Overview: Medical practices typically focus on seeing patients, managing telephone calls, communicating with referring physicians and billing and collecting.
That’s good operations, after all. But too few have the time or expertise to monitor the constant changes in HIT (health information technology) and the EHR (electronic health record) market. Technology can have a significant impact on the practice operations – either positively, or negatively. Practices can earn Meaningful Use incentives by adopting and integrating an EHR into their operations, or risk losing the opportunity to earn those incentives and risk penalties in the form of reduced reimbursements. Because medical practices do not have the expertise or resources in HIT, they make mistakes that can easily be avoided by learning from others.
Why should you attend: Are you confused with the hundreds of practice management and electronic health record systems on the market? How can you be sure that you’ve identified the right system for your practice? Do you have experience migrating data from one system into another? What are the essential must-do’s for system selection? Avoid costly errors as you integrate technology into your practice.
It can be impossible to become expert in the EHR market and maintain a full-time medical practice, so use the lessons of others to avoid making the same technology mistakes.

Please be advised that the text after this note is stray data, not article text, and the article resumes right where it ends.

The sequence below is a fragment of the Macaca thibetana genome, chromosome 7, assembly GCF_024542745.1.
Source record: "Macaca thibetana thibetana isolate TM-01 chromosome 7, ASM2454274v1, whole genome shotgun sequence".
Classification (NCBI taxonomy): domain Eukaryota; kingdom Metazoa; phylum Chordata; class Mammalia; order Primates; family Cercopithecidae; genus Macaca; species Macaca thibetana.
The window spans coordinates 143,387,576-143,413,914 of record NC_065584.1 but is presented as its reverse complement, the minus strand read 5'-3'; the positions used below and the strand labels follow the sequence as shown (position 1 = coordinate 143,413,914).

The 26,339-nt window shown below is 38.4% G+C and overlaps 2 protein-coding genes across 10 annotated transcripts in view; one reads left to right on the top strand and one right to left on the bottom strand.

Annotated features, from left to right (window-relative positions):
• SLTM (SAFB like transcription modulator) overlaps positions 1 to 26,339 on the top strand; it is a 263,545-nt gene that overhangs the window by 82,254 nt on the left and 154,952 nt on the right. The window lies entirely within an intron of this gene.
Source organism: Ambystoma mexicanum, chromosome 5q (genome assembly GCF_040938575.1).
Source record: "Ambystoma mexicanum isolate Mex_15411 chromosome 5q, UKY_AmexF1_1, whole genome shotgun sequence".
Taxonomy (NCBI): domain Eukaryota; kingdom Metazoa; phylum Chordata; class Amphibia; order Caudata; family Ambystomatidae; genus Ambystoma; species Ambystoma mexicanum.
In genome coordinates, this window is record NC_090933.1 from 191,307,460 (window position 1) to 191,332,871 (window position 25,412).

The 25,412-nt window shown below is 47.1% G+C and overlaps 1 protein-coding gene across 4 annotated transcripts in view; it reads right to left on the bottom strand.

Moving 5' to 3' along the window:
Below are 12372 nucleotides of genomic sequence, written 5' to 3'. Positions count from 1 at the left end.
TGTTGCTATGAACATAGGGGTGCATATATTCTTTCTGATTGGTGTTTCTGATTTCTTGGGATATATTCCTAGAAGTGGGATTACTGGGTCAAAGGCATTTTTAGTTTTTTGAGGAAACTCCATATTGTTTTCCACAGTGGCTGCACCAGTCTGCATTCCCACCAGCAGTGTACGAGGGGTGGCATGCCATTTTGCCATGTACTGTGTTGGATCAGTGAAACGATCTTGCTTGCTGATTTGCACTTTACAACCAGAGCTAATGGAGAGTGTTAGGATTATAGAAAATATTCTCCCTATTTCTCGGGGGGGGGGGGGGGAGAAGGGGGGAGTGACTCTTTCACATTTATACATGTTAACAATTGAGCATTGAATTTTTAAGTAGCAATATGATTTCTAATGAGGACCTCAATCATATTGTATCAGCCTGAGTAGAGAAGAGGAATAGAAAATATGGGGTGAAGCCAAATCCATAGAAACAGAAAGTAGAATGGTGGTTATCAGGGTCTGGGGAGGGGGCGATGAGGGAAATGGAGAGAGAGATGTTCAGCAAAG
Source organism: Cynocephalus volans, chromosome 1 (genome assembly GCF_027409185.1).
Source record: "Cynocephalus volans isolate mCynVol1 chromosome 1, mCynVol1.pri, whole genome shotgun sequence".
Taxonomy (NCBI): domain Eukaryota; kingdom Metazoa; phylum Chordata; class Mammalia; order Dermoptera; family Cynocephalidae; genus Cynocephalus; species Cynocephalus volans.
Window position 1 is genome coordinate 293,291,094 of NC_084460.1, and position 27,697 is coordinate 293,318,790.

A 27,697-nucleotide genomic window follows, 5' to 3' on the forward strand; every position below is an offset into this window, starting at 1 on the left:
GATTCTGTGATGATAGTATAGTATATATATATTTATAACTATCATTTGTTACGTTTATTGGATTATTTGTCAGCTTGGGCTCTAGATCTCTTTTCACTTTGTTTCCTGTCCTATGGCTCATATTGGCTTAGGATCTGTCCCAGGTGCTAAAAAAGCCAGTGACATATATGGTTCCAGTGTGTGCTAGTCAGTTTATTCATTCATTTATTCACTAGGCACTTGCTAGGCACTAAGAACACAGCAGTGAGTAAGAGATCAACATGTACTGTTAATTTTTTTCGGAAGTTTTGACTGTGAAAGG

Areas Covered in the Session:
Biggest mistakes practices make
Who Will Benefit:
Physician Managing Partner
Revenue Cycle Director
CBO (Central Billing Office) Manager
About The Author:
Rosemarie Nelson Rosemarie Nelson’s experience in medical office management and information technology, combined with her years of consulting to physicians and practice professionals, gives her unique insight into the needs and challenges facing physicians and medical practices. Rosemarie conducts educational seminars and provides keynote speeches on a variety of healthcare technology and operational topics.
As a medical practice management consultant, Rosemarie has established significant expertise in system implementation. Key to her qualifications and success is the business analysis method for evaluating processes and needs, and applying solutions to information systems applications. As a manager in the Office of the Future project, she led new technology planning and development for improved clinical operations.